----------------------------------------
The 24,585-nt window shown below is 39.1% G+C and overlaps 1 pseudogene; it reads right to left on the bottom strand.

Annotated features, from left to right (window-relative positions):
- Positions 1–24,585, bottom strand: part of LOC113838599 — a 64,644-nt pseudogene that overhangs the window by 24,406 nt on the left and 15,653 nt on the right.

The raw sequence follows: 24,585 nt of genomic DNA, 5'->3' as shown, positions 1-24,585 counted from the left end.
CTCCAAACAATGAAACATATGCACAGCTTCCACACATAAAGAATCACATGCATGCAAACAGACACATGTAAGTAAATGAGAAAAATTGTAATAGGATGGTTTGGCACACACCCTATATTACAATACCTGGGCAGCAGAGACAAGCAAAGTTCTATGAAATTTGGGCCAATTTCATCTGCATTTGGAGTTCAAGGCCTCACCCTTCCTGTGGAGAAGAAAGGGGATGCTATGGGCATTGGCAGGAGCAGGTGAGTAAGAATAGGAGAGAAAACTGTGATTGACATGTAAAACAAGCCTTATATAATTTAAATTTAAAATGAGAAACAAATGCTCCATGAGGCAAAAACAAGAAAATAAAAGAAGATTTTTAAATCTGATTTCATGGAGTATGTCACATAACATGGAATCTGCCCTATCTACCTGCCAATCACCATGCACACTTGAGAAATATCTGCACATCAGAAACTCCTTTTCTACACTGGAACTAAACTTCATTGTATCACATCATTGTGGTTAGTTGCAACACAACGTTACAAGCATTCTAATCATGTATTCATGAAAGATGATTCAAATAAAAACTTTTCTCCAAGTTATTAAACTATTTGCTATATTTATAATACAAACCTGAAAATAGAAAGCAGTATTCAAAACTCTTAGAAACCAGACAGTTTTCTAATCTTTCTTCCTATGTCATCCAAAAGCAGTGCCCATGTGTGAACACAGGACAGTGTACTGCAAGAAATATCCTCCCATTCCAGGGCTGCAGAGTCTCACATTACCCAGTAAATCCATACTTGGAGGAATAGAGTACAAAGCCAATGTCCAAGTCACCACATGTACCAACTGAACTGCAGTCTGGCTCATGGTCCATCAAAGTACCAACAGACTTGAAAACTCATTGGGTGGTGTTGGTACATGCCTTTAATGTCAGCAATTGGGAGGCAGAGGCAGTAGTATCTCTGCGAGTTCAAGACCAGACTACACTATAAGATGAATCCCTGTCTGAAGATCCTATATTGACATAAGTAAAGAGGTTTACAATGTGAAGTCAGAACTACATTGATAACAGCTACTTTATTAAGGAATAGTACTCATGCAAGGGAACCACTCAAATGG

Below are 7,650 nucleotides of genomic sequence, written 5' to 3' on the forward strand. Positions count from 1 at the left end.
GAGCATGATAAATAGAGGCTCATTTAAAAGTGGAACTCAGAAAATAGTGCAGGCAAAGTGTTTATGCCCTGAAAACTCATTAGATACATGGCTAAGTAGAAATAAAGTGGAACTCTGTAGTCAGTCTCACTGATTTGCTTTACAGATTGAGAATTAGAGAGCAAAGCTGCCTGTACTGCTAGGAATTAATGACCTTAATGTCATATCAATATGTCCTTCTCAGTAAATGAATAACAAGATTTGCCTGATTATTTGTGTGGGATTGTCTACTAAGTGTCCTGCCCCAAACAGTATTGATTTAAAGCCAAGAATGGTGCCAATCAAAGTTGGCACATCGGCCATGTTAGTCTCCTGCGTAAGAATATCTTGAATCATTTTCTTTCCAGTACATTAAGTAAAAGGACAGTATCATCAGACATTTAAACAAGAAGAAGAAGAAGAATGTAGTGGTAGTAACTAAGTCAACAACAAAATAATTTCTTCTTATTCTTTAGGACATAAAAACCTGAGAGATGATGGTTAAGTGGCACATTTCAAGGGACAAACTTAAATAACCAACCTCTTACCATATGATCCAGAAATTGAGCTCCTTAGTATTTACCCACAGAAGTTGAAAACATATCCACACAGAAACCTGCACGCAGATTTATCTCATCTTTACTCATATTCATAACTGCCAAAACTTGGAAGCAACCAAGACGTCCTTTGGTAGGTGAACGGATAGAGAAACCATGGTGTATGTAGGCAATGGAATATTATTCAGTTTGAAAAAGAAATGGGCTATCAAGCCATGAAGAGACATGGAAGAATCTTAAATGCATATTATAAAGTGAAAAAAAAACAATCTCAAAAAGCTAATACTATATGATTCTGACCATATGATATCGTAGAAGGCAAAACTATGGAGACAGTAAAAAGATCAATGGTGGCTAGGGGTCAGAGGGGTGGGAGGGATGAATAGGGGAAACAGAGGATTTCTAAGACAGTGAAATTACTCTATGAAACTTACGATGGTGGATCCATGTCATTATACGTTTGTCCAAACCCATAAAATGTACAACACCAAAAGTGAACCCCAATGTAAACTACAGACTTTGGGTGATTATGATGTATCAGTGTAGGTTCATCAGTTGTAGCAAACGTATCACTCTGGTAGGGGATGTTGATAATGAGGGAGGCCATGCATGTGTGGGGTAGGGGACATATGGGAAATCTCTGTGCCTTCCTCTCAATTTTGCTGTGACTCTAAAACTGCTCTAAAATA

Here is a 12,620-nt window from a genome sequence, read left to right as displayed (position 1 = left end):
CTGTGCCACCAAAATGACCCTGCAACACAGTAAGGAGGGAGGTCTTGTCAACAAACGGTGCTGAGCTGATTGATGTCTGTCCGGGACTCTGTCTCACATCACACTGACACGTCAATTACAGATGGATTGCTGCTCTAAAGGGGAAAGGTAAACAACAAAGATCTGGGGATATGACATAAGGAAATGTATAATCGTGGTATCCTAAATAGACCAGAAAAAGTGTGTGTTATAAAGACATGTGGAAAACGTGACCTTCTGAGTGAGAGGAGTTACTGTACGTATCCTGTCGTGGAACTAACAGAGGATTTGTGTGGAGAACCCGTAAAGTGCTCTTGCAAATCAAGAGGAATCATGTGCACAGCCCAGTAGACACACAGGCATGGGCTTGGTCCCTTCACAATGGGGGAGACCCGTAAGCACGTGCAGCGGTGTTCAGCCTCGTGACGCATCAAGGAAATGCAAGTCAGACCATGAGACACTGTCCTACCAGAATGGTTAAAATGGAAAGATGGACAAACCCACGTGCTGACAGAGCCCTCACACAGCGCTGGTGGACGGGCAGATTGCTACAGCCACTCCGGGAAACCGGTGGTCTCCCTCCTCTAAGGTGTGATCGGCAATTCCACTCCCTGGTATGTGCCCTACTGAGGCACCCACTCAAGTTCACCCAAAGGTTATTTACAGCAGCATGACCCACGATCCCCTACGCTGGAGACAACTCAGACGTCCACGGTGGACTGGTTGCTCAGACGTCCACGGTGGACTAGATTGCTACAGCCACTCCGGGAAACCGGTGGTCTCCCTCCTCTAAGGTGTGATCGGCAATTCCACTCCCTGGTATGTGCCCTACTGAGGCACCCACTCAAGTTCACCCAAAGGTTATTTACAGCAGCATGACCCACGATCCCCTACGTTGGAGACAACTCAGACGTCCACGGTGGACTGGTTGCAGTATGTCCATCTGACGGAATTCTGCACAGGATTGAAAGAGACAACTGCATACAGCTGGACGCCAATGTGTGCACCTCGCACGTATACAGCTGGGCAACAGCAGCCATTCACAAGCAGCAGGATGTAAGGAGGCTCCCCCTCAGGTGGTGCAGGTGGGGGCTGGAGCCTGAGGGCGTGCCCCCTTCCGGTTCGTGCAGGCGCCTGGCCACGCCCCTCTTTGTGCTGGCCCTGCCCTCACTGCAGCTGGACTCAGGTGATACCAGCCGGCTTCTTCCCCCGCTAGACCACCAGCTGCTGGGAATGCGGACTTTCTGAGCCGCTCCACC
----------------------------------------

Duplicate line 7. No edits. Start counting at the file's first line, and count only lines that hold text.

GAGCATGATAAATAGAGGCTCATTTAAAAGTGGAACTCAGAAAATAGTGCAGGCAAAGTGTTTATGCCCTGAAAACTCATTAGATACATGGCTAAGTAGAAATAAAGTGGAACTCTGTAGTCAGTCTCACTGATTTGCTTTACAGATTGAGAATTAGAGAGCAAAGCTGCCTGTACTGCTAGGAATTAATGACCTTAATGTCATATCAATATGTCCTTCTCAGTAAATGAATAACAAGATTTGCCTGATTATTTGTGTGGGATTGTCTACTAAGTGTCCTGCCCCAAACAGTATTGATTTAAAGCCAAGAATGGTGCCAATCAAAGTTGGCACATCGGCCATGTTAGTCTCCTGCGTAAGAATATCTTGAATCATTTTCTTTCCAGTACATTAAGTAAAAGGACAGTATCATCAGACATTTAAACAAGAAGAAGAAGAAGAATGTAGTGGTAGTAACTAAGTCAACAACAAAATAATTTCTTCTTATTCTTTAGGACATAAAAACCTGAGAGATGATGGTTAAGTGGCACATTTCAAGGGACAAACTTAAATAACCAACCTCTTACCATATGATCCAGAAATTGAGCTCCTTAGTATTTACCCACAGAAGTTGAAAACATATCCACACAGAAACCTGCACGCAGATTTATCTCATCTTTACTCATATTCATAACTGCCAAAACTTGGAAGCAACCAAGACGTCCTTTGGTAGGTGAACGGATAGAGAAACCATGGTGTATGTAGGCAATGGAATATTATTCAGTTTGAAAAAGAAATGGGCTATCAAGCCATGAAGAGACATGGAAGAATCTTAAATGCATATTATAAAGTGAAAAAAAAACAATCTCAAAAAGCTAATACTATATGATTCTGACCATATGATATCGTAGAAGGCAAAACTATGGAGACAGTAAAAAGATCAATGGTGGCTAGGGGTCAGAGGGGTGGGAGGGATGAATAGGGGAAACAGAGGATTTCTAAGACAGTGAAATTACTCTATGAAACTTACGATGGTGGATCCATGTCATTATACGTTTGTCCAAACCCATAAAATGTACAACACCAAAAGTGAACCCCAATGTAAACTACAGACTTTGGGTGATTATGATGTATCAGTGTAGGTTCATCAGTTGTAGCAAACGTATCACTCTGGTAGGGGATGTTGATAATGAGGGAGGCCATGCATGTGTGGGGTAGGGGACATATGGGAAATCTCTGTGCCTTCCTCTCAATTTTGCTGTGACTCTAAAACTGCTCTAAAATA